When Snoop Dogg (Lion, Ostrich, whatever) is late announced as keynote speaker to SXSW 2015, you know things have changed. A shark may have been jumped, a joke may have been played or maybe Cordozar Calvin Broadus Jr. is the right emblem of what this industry of ours has become. Maybe it's all three.
The ascendancy of hip-hop and DJs, as with all varieties of "dance music," at SXSW 2015 is as plain as any scan of the lineup could be. "Follow the money," the saying goes. And since Bob Marley isn't touring, you might as well get his self-proclaimed reincarnation. At least Snoop has a sense of humor.
In Austin this spring, the city has redefined pedicab routes and continued its clampdown on outdoor street events, though plenty of those remain. The east side of the city keeps exploding with bars, boutiques, restaurants and rehabs, and many of the main attractions -- Hype Hotel, the Spotify House (where Run the Jewels held court, when not getting assaulted, during the interactive portion of the week) and an expanded Fader Fort, for starters -- have set up shop far from the maddening traffic and ordinances.
Fear not: Hundreds of buzz bands still cometh to SXSW, and the commercial gimmicks are still endearingly absurd. Next door to the convention center you'll find a newly erected Bates Motel -- in honor of the TV series I don't plan to watch -- which might have been useful if the shower were open to weary day-partiers and raccoon-capped hipsters needing to come clean. It wouldn't be SXSW without marketing psychos, without dreams of making it circling the drain.
Courtney Barnett, to pick just one buzz act, doesn't give a shit. And that's what makes her special. The 27-year-old Aussie singer, songwriter and southpaw guitarist doesn't seem to be trying for any of this, and yet on Wednesday night the thousands at Stubb's (there mostly to see TV on the Radio) welcomed her beautifully banal and smart songs. She has no time for the dreams of the buzz-seekers, but buzz has found her all the same. Does she want this? Sure, probably, but her desire happens on her own terms. As does her rock.
At probably her biggest gig to date in the states, Barnett blazed through a set that focused exclusively on her forthcoming album, Sometimes I Sit and Think, Sometimes I Just Sit, fronting a trio that shifted between wild Crazy Horse noise and churning Lou Reed-esque ballads and rockers. No one expected her to be this confident, this militantly brilliant, in song after song -- even a "stupid song" (her quip) about competing with the swimmer next to you at the pool. Of all the young rock & rollers at SXSW, Barnett is setting the most original pace.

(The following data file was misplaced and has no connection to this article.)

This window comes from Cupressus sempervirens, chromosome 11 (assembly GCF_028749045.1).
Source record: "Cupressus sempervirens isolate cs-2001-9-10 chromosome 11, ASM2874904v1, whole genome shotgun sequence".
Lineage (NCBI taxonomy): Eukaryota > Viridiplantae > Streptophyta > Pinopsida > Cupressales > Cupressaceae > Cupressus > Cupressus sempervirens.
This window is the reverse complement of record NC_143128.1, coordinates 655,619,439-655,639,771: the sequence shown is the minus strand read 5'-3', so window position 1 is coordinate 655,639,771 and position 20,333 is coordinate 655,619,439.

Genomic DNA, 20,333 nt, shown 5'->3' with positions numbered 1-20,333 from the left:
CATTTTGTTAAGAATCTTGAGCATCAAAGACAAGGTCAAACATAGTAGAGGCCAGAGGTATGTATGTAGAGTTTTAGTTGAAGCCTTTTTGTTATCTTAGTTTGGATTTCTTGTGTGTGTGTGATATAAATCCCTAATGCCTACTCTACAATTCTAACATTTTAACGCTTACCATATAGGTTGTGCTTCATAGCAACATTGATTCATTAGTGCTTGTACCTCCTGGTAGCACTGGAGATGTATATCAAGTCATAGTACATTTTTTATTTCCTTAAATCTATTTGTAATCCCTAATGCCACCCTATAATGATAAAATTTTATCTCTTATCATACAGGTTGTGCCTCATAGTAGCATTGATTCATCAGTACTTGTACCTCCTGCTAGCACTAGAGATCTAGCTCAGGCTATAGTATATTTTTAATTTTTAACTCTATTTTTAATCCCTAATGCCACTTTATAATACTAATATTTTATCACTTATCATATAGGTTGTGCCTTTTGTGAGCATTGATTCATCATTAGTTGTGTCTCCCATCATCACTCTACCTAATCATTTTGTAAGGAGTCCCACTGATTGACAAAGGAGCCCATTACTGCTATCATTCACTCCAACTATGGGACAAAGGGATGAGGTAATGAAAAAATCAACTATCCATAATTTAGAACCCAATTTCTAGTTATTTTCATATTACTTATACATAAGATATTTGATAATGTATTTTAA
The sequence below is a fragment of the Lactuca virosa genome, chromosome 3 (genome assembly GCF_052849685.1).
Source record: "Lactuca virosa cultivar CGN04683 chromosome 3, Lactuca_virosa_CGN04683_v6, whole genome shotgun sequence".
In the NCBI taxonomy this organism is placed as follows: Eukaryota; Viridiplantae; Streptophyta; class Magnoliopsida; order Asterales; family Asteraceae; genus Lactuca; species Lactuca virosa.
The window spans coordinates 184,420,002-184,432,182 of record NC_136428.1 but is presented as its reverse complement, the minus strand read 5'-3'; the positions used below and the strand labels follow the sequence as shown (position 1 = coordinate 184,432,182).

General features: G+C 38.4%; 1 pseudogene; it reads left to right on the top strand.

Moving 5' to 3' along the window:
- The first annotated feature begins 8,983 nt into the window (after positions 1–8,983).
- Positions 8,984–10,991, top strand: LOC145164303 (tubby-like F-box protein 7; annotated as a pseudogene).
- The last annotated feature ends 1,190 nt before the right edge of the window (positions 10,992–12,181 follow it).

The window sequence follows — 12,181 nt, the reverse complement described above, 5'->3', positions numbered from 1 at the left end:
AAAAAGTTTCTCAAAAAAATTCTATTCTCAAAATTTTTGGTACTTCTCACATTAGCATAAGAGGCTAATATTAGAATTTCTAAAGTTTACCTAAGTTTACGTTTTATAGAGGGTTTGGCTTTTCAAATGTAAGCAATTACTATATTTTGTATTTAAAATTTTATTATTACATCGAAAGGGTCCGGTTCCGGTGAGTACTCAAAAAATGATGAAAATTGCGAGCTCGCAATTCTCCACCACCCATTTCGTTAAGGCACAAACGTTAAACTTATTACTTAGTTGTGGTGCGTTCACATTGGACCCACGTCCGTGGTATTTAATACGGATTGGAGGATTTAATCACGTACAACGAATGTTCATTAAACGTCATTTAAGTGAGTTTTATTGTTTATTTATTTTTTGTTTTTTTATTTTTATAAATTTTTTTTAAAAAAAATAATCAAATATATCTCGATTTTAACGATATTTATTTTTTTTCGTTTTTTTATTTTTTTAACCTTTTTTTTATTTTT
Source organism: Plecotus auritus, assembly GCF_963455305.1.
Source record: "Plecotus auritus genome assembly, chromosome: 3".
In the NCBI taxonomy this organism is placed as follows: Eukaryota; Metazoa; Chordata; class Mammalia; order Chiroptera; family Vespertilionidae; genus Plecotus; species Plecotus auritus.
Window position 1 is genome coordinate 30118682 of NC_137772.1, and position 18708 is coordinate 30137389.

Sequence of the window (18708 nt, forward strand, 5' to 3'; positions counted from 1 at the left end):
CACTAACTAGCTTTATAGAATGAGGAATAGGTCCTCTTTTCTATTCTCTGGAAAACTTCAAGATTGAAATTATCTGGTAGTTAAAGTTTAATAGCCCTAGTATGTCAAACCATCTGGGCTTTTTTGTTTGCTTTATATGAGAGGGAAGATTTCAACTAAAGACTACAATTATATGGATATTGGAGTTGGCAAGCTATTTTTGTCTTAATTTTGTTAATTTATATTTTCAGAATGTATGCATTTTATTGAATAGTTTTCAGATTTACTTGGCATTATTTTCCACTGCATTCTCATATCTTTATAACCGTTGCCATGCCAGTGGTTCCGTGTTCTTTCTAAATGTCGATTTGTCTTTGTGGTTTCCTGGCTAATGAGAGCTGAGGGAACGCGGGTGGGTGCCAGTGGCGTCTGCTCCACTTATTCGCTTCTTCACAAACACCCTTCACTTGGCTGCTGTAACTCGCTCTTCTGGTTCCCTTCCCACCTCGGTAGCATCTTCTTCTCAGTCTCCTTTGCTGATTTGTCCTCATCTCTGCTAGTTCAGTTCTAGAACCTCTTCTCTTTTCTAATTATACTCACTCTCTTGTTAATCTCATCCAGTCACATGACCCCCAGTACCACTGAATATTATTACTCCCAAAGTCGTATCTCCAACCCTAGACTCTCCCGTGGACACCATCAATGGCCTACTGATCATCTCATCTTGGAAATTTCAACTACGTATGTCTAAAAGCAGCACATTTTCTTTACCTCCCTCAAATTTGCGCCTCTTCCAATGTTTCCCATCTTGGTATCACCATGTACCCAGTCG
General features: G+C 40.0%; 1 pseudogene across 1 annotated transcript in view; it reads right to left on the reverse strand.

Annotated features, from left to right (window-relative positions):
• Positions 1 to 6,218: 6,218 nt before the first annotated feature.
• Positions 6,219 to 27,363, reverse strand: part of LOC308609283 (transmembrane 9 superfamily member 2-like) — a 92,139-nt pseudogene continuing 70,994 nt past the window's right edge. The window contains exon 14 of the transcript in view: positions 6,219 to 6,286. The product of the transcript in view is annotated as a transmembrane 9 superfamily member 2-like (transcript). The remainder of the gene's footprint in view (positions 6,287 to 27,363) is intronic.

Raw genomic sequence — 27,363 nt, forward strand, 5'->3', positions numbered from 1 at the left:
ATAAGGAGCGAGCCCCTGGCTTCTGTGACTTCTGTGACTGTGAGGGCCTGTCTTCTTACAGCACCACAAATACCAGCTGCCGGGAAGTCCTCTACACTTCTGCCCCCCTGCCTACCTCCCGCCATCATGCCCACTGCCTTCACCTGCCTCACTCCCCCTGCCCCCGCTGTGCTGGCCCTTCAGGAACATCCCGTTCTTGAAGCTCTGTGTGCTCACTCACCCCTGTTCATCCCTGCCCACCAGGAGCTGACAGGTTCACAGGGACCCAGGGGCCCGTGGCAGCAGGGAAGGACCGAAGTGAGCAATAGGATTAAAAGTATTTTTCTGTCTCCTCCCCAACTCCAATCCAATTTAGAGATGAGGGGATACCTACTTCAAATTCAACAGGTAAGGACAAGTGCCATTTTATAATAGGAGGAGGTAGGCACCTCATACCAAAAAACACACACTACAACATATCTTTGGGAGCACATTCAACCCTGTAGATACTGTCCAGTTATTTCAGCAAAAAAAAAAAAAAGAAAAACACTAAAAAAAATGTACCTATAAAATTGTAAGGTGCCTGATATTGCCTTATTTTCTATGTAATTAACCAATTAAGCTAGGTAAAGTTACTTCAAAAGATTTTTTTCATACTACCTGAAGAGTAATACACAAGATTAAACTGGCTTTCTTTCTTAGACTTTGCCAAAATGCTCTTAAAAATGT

But I'm getting ahead of myself. Rewinding to Tuesday, the first official day of the music events at SXSW, the afternoon parties were in somewhat short supply, which made choosing a small but well-crafted event like the Manitoba, Canada, shindig at Majestic with Samantha Savage Smith and Mise en Scene an easy choice. The former proved she had something to say to indie-pop fans and the latter turned out to be louder, stronger and more nimble than on a record that few have heard. Fans of Ume or Best Coast will find a kindred spirit in Mise en Scene.
Tuesday evening found me on the east side in the free-drink lines at the Hype Hotel, much expanded, with a terraced outside patio and a main stage where Stockholm band Amason (named after a Volvo model) fought through abysmal sound with a guitar-free, synthesized form of dream pop that sounded even better sung in Swedish.
A dozen blocks away at Stay Gold, one of east Austin's newest hipster joints, a tight little bar band named Elijah Ford & the Bloom preceded Austin resident and UK expat Nic Armstrong, who took a surreal folk-jazzy turn with a self-powered kick drum and a sax and trumpet complement that gave his spindly songs a welcome alienation effect. Armstrong's voice, like foil against your wisdom teeth, isn't an easy listen, but it's an essential one.
Those who can go five days on four hours of sleep each night won't be impressed with my early arrival at designer Billy Reid and American Songwriter's outdoor party in east Austin, but I took pride in actually catching a snatch of La Luz's opening set on Wednesday morning. I'd seen the all-gal surf's-up rock band last year at SXSW, and it has since gotten better in every way: more relaxed, more tuneful, less primitively novel.
Psych-folk singer and songwriter Steve Gunn followed with stunning finger-plucked guitar parts, suggesting that anybody planning to catch the upcoming Wilco tour should arrive early to see Gunn (especially when the tour comes to the Pageant). He is a songwriting, singing and playing triple threat.
Continue to page two for more.
Nashville's Bully played beneath the canopied stage at Billy Reid's party with a sound far grungier and angrier than the band's initial efforts. Singer Alicia Bognanno leaned into each song, her tangled mass of home-dyed hair nearly catching in her guitar strings, and her band just hammered each tune home. Gill Landry of Old Crow Medicine show worried not about transitioning out of Bully's rock; he just set out his solo acoustic, country & Western and blues ballads, with a voice and lyrical knack that suggests that his solo explorations know where they're bound. The sound he gets from his old, small-body Gibson is both beautiful and oddly muscular, an excellent counterpoint to his tales of buskers of New Orleans and "faithless men drinking gin."